We have good and bad news to share. Sojourner House’s Program Manager Dolores Mitchell, lovingly known as Ms. D, is retiring this month!
With 22 years of service at Sojourner House, Dolores is someone we run to when we have a problem knowing she’s always happy to help. To celebrate her retirement, we chatted with Dolores to learn about her experiences and hear her advice.
A Golden Heart for Human Services
Dolores enjoys working with people and encouraging them to reach their potential. Before Sojourner House, Dolores worked with the Girl Scouts of the USA for many years. During her time with the Girl Scouts, she started a program to reach underserved girls and recruited leaders and troops. The moms of her scouts would volunteer to help, and a couple of the moms were dealing with substance use issues. When they didn’t show up, Dolores knew why.
When Dolores relocated to Maryland, she tried applying to human services jobs, but the field was tough to break into. Little did she know, when she moved back to Pittsburgh years later, a conversation with her church elder would open doors to the field of human services at Sojourner House. In 1997, she started working at Sojourner House as a part-time program aide (title changed to recovery support specialist in 2019) while also working a full-time job.
An Open Door at Sojourner House
The Sojourner House facility is open 24 hours a day and seven days a week, so someone needs to be on-site at all times. In the beginning, Dolores worked two shifts a week, an overnight shift and a 7-hour afternoon shift. She had many interactions with the residents and saw firsthand how they heal through the program.
Over time, Dolores picked up more facility and operation responsibilities, eventually becoming our program manager. Today, she supervises the recovery support specialists and helps them succeed at work. Additionally, she takes care of the facility, from building compliance and maintenance calls to staff training.
With up to 14 families supported by Sojourner House’s in-patient residential treatment at any given time, everyone has different needs that Dolores makes sure are met. It is important for her to provide a safe space to the families at Sojourner House. As a firm believer in “If it is not good enough for me, it is not good enough for you.” Her number one rule is to make people feel comfortable and supported.
Be Ready for the Change
At Sojourner House, Dolores opened her heart and made herself available to help the families she cares for. Before the mother in recovery and their families came to Sojourner House, no one gave them a chance, no one encouraged them to do something different with their life, and some of them lost their children to the system.
“It could be any one of us in the same situation,” said Dolores. “People experiment when they are young, and sometimes they get stuck.”
When Dolores first started working at Sojourner House, the most common addiction she saw people stuck with was cocaine. Now it is opioids and even marijuana. No matter the substance, people can’t move past it when they need drugs to get through the day and are chasing that illusive high.
Some people have been hurt so badly that they turned to drugs and alcohol to cope with the trauma. Sojourner House helps our residents learn the tools to recover, rebuild relationships with their children, and lets them know people care about them and their welfare.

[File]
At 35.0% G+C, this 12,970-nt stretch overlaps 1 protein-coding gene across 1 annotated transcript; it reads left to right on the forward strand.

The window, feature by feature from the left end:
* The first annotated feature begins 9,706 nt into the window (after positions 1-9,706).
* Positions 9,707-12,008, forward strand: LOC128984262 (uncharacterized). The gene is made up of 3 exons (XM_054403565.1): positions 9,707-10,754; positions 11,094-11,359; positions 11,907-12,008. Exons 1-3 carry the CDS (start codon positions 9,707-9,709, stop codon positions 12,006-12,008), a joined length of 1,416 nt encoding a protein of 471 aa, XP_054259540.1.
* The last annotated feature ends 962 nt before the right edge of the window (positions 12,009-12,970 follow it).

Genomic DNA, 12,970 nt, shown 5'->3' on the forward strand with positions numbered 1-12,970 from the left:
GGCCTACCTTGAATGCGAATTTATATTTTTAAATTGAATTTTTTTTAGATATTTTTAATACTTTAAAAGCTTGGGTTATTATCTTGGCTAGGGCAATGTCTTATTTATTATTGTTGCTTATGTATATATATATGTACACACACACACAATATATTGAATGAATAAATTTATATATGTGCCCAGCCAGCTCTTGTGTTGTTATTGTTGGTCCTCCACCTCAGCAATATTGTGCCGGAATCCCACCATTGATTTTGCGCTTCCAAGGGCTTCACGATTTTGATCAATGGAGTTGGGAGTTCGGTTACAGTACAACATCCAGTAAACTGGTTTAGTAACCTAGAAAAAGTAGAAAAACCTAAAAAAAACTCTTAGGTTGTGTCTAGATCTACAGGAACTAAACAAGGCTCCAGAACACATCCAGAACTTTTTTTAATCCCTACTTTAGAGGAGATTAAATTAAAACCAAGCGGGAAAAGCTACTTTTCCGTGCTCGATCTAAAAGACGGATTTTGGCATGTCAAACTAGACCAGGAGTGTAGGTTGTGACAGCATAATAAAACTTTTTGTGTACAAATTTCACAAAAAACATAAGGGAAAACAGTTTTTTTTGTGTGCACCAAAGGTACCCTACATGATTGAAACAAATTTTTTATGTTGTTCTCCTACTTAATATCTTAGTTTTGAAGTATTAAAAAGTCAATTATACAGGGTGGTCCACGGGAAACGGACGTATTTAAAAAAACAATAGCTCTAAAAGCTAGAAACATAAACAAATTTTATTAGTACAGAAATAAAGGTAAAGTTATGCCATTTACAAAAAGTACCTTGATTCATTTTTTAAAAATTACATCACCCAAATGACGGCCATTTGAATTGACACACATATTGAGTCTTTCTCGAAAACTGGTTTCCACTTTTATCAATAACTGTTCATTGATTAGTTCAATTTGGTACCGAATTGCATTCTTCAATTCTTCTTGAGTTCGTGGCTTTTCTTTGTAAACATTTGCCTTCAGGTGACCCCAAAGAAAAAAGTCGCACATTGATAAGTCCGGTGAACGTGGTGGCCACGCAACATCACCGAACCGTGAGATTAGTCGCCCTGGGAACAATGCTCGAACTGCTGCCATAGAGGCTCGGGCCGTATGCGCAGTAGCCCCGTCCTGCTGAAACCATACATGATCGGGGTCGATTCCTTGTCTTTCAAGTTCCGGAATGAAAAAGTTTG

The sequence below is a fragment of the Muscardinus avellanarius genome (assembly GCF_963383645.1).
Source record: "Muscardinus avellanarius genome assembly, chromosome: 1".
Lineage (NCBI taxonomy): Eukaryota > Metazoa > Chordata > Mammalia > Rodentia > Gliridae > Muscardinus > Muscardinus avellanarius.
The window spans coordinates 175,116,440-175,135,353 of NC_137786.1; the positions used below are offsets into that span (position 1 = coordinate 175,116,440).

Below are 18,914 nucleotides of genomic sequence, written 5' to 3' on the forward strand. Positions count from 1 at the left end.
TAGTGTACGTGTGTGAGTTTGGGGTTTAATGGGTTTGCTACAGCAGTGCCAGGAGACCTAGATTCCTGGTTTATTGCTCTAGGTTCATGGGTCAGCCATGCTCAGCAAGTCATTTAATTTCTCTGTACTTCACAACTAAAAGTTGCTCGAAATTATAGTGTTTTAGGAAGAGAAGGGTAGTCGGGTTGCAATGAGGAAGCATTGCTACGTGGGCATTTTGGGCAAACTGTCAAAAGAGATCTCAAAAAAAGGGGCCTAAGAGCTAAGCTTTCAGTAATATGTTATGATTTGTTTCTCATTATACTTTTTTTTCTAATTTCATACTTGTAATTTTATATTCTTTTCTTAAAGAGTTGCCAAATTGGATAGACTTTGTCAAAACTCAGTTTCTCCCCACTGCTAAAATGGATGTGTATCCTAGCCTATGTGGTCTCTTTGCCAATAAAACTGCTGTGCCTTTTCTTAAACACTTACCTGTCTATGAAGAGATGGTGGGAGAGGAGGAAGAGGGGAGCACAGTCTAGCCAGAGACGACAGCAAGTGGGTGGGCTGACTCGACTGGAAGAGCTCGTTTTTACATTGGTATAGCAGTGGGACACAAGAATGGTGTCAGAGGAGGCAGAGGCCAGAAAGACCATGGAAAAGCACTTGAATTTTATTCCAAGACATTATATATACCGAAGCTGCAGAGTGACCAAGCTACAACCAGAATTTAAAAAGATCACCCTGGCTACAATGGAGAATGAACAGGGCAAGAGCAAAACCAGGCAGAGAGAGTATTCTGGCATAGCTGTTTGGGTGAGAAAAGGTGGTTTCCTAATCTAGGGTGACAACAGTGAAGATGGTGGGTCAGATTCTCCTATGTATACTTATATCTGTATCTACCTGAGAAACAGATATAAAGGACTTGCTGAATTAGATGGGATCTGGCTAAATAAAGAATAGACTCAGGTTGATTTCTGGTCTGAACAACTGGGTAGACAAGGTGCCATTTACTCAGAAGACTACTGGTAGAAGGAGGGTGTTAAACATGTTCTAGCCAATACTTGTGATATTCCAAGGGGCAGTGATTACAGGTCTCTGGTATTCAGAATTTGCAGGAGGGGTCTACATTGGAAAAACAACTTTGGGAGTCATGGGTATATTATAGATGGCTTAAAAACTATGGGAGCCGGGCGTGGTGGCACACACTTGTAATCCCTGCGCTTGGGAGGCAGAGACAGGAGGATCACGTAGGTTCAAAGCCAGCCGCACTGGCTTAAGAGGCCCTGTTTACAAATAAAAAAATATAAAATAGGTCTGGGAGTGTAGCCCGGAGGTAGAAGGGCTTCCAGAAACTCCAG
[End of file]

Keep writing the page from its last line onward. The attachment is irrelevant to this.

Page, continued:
Dolores believes in the special connection between a mother and her children. As a safe space for families to reconnect, Sojourner House gives children the freedom to be children and not worry about taking care of their siblings or their mom. Dolores and the recovery support specialists help mothers become caretakers again and support them in bringing the family back together.
Dolores says one of the most fulfilling things is to see how the mothers in our program transform into their best selves. She sees them completing the program, staying clean and sober, and turning their lives around. “To see how well they are doing afterward, how their kids grow up, get their lives back on track, and never look back,” said Dolores. “Those are the memorable moments that I live for. That is what’s important.”
Her Advice for People Entering the Human Services Field
Dolores believes that everyone should put themselves in the shoes of the person they cared for and walk a mile before making any judgments. There are several reasons why that person is struggling with substance use disorder. They may be educated, have a career, be rich or poor, or experience homelessness; there is no one size that fits all. Addiction is addiction.
Be open, and don’t have preconceived notions. “Sometimes you feel like you know what’s best for them, but you really don’t,” said Dolores. “You know the books, but you don’t know what people have been through. Listen, watch, and hear how you can help them.”
Dolores’s prayer to the Lord is, “Help me see people the way you see them.” She doesn’t make judgments and serves with an open mind.
“We don’t have all the answers. The clients have the answers.” To truly help someone in need, believe them, encourage them, and tell them their addiction does not define them.
Plans for Retirement
Dolores is looking forward to her retirement. She’ll relax and do things that she needs to do for herself. “Then I’ll just see what the Lord has for me to do next,” said Dolores. “I know I am going to do something and not just sit at home. I’ll be open.”
“We may sow just a small seed, but sow a seed, and it may grow and flourish into something beautiful,” said Dolores. “I see the mothers and children and how Sojourner House changes their lives. It’s a wonderful experience.”
Ms. D, thank you for everything you have done to support mothers in recovery and their families! You are a true inspiration to us all at Sojourner House.